5.  Ethical and moral considerations relevant to the integration of
"multicultural learning" to the practice of counseling and

Readings and Rationales for their Selection

Required Readings

Helms, J. E., & Cook, D. A. (1999).  Using race and culture in
counseling and psychotherapy:  Theory and process.  Boston, MA:  Allyn
& Bacon.

I've come across a lot of different books for a course like this, and
this one is by far the best.  I hope that your reading of this book
will help generate some thinking on a number of different topics as it
has done for me.

Cyrus, V. (1993).  Experiencing race, class, and gender in the United
States (3rd  ed.).  Mountain View, CA:  Mayfield.

Psychology is, at core, a study of human action, thought, and beliefs,
and what tends to occur all too frequently is an oversight of the
perspectives of different people based on their sociocultural and
sociopolitical experiences.  These experiences are embedded in human

Stalvey, L. M. (1989).  The education of a WASP.  Madison, WI:
University of Wisconsin.

Written by a White woman, this is a rare narrative account of how the
author unlearns racism.

Thompson, C. E., & Carter, R. T. (1997).  Racial identity theory:
Applications to individual, group, and organizational interventions.
Mahwah, NJ:  Lawrence Erlbaum Associates.

This book offers practical illustrations of how psychologists apply a
theory on overcoming racism in their practices as therapists,
supervisors, consultants, and organizational/forensic psychologists.
Optional Readings

Ball, E. Slaves in the family.  New York: Bantam.

How do Whites evolve a positive, non-racist identity?  Ball's story is
about his journey and provides an excellent illustration of what this
journey can entail.

Coles, R. (1994).  The story of Ruby Bridges.  New York: Scholastic.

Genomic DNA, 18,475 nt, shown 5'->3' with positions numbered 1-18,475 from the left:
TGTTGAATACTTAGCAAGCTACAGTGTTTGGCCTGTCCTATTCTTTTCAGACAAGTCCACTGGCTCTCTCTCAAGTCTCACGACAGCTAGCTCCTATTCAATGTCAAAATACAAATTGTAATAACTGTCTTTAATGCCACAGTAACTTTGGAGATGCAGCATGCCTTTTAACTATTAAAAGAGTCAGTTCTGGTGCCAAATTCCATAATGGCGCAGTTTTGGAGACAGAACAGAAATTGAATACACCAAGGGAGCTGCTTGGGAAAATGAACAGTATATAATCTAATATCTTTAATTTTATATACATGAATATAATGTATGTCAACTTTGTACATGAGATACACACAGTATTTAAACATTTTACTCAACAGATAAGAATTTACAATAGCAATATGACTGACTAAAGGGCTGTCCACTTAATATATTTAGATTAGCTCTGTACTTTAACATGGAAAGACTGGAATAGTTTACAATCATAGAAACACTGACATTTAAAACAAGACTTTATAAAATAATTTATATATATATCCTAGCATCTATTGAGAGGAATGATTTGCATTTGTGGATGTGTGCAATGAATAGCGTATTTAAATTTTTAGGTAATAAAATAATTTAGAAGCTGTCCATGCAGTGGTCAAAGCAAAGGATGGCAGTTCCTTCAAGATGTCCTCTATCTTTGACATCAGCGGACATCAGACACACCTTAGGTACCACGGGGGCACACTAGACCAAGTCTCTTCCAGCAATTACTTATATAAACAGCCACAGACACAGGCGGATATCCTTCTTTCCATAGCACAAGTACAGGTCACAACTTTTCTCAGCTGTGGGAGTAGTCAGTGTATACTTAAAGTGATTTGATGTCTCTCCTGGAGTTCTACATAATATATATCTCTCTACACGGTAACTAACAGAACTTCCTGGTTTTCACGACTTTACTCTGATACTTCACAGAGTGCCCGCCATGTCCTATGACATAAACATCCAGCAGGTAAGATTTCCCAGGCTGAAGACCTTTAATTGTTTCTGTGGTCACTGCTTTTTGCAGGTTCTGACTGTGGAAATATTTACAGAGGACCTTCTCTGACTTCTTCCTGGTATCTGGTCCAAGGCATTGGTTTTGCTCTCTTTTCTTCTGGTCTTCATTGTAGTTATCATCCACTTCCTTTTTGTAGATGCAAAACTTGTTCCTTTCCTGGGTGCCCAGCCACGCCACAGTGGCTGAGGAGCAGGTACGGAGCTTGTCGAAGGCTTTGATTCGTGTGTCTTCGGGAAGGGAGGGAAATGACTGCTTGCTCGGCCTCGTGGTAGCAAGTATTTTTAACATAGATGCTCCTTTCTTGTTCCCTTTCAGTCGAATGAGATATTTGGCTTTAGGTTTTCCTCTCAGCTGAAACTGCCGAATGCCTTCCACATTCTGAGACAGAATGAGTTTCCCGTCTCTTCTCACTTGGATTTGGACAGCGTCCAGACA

Because all of us are socialized as racial, gendered, and classed
beings, it is important to recognize that experiences in childhood
combine to shape our understanding of and approach to reality.
Critical literacy is one pathway to helping children understand and
approach reality in ways that are non-racist and promoting of human

Fordham, S. A. (1996).  Blacked out:  Dilemmas of race, identity, and
success at

Capital High.  Chicago, IL:  University of Chicago.

Weis, L. (1990).  Working class without work:  High school students in
a deindustrializing economy.  New York:  Routledge.

Fordham and Weis are anthropologists who studied how identities of
children are shaped by school and community environments. Both authors
focus on race; Weis also includes the interaction of how race and
gender identity formation is forged among White adolescents in a
deindustrialized community.

Course Requirements

Dyadic Interaction Project
Choose a time after the midterm to meet with a volunteer (I'll provide
a list of names) who will be given a scenario to role-play.  The
volunteer will be asked to pretend to be a client with an assortment
of issues that he/she needs to resolve with a counselor or therapist.
You are asked to assume the role of counselor.  This session should
last for 50 minutes.

More important than your performance in the role of counselor is your
ability to conduct an assessment of your strengths and weaknesses